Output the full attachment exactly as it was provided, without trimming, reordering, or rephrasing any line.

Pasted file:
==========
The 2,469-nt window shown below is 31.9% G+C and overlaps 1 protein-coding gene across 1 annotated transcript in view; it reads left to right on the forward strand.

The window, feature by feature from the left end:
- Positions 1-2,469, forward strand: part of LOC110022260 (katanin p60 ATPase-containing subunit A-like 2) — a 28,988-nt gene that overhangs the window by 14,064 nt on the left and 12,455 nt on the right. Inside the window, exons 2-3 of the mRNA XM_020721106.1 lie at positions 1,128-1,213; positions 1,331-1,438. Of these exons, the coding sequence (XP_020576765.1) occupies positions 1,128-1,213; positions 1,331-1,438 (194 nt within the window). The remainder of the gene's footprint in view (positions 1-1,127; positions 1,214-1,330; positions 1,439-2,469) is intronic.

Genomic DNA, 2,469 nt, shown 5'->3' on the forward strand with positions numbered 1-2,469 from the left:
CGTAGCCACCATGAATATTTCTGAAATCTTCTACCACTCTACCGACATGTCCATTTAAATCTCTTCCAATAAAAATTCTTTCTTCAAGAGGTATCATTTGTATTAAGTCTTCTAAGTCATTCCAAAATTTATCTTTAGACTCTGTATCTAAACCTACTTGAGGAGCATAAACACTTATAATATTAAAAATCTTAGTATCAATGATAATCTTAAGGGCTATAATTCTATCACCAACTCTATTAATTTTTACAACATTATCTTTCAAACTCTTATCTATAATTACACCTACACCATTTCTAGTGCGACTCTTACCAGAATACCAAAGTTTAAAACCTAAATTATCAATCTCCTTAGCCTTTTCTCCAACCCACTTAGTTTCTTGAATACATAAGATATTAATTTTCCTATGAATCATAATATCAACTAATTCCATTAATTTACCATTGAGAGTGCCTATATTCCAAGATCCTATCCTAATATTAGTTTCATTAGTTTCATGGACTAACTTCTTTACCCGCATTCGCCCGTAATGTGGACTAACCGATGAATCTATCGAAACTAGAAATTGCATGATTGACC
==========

The 2,469-nt window shown below is 31.9% G+C and overlaps 1 protein-coding gene across 1 annotated transcript in view; it reads left to right on the forward strand.

The window, feature by feature from the left end:
- Positions 1-2,469, forward strand: part of LOC110022260 (katanin p60 ATPase-containing subunit A-like 2) — a 28,988-nt gene that overhangs the window by 14,064 nt on the left and 12,455 nt on the right. Inside the window, exons 2-3 of the mRNA XM_020721106.1 lie at positions 1,128-1,213; positions 1,331-1,438. Of these exons, the coding sequence (XP_020576765.1) occupies positions 1,128-1,213; positions 1,331-1,438 (194 nt within the window). The remainder of the gene's footprint in view (positions 1-1,127; positions 1,214-1,330; positions 1,439-2,469) is intronic.

Genomic DNA, 2,469 nt, shown 5'->3' on the forward strand with positions numbered 1-2,469 from the left:
CGTAGCCACCATGAATATTTCTGAAATCTTCTACCACTCTACCGACATGTCCATTTAAATCTCTTCCAATAAAAATTCTTTCTTCAAGAGGTATCATTTGTATTAAGTCTTCTAAGTCATTCCAAAATTTATCTTTAGACTCTGTATCTAAACCTACTTGAGGAGCATAAACACTTATAATATTAAAAATCTTAGTATCAATGATAATCTTAAGGGCTATAATTCTATCACCAACTCTATTAATTTTTACAACATTATCTTTCAAACTCTTATCTATAATTACACCTACACCATTTCTAGTGCGACTCTTACCAGAATACCAAAGTTTAAAACCTAAATTATCAATCTCCTTAGCCTTTTCTCCAACCCACTTAGTTTCTTGAATACATAAGATATTAATTTTCCTATGAATCATAATATCAACTAATTCCATTAATTTACCATTGAGAGTGCCTATATTCCAAGATCCTATCCTAATATTAGTTTCATTAGTTTCATGGACTAACTTCTTTACCCGCATTCGCCCGTAATGTGGACTAACCGATGAATCTATCGAAACTAGAAATTGCATGATTGACC